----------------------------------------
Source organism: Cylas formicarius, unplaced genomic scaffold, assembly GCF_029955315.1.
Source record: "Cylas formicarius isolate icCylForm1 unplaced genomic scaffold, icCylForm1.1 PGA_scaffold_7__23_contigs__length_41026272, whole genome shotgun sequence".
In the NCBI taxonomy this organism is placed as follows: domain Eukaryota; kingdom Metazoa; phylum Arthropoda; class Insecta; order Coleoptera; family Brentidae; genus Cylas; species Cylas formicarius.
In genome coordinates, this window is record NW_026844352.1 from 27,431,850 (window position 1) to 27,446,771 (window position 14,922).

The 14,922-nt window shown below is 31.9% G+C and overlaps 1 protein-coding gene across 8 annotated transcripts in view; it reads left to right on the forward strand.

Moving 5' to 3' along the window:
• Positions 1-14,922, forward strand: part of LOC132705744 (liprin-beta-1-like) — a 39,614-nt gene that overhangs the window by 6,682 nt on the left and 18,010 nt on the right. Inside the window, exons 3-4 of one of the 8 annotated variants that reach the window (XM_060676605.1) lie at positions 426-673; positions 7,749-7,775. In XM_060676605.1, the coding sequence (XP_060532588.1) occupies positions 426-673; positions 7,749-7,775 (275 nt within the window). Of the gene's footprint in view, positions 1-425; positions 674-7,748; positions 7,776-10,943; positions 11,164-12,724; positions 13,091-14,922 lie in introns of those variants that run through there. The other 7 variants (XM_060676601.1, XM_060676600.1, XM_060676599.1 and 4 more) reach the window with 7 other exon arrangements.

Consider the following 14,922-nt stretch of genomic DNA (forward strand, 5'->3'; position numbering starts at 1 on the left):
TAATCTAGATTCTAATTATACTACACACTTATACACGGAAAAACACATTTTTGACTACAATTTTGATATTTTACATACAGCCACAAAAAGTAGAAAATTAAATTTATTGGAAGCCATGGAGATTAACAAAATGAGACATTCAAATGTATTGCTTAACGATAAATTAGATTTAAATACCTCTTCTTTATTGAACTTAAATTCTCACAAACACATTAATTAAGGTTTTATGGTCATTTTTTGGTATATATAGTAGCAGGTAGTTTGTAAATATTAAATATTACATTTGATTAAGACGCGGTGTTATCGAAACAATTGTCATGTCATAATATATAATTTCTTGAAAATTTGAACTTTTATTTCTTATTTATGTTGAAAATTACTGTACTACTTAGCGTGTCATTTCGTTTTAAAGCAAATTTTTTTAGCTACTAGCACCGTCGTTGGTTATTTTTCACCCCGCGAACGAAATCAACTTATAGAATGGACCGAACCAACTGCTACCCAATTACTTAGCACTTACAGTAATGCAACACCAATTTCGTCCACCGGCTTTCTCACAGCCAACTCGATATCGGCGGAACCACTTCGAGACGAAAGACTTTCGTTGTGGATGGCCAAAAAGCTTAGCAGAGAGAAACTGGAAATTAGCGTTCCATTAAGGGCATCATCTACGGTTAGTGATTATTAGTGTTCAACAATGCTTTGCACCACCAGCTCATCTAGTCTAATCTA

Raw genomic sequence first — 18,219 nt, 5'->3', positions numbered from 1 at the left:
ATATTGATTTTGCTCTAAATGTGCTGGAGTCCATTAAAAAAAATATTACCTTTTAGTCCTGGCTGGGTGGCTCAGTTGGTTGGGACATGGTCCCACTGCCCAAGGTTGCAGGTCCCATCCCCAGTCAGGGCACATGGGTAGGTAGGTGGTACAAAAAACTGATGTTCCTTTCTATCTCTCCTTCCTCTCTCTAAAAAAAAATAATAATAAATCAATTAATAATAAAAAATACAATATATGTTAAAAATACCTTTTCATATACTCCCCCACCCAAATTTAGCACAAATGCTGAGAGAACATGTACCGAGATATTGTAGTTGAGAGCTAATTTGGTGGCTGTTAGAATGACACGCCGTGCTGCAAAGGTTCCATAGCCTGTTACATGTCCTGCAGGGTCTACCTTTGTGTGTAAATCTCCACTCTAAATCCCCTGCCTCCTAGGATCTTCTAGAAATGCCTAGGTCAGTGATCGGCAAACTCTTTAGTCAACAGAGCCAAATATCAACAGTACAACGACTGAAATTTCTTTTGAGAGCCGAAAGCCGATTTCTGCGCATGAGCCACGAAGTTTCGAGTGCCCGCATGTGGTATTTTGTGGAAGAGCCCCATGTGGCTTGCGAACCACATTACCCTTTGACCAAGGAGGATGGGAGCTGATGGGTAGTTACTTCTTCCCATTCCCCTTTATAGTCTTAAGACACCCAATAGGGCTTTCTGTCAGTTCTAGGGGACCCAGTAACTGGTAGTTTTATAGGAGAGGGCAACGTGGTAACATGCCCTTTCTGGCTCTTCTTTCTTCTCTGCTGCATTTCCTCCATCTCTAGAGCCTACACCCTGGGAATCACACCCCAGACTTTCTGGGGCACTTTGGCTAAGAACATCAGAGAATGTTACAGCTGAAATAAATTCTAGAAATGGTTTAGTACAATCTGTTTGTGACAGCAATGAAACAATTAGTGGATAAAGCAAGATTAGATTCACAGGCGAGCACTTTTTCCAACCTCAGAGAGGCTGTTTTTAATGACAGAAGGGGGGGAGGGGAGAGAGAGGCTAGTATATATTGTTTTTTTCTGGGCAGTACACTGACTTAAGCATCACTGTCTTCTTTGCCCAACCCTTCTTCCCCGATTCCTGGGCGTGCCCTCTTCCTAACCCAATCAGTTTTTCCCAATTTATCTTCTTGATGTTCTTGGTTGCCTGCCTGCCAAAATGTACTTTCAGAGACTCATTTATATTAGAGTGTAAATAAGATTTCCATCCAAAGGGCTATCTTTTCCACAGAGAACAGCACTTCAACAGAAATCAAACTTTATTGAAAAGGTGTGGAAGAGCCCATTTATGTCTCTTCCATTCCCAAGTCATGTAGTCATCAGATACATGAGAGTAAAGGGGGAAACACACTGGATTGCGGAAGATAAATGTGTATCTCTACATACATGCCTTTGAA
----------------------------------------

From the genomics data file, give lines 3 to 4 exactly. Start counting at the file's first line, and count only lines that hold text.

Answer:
In the NCBI taxonomy this organism is placed as follows: domain Eukaryota; kingdom Metazoa; phylum Arthropoda; class Insecta; order Coleoptera; family Brentidae; genus Cylas; species Cylas formicarius.
In genome coordinates, this window is record NW_026844352.1 from 27,431,850 (window position 1) to 27,446,771 (window position 14,922).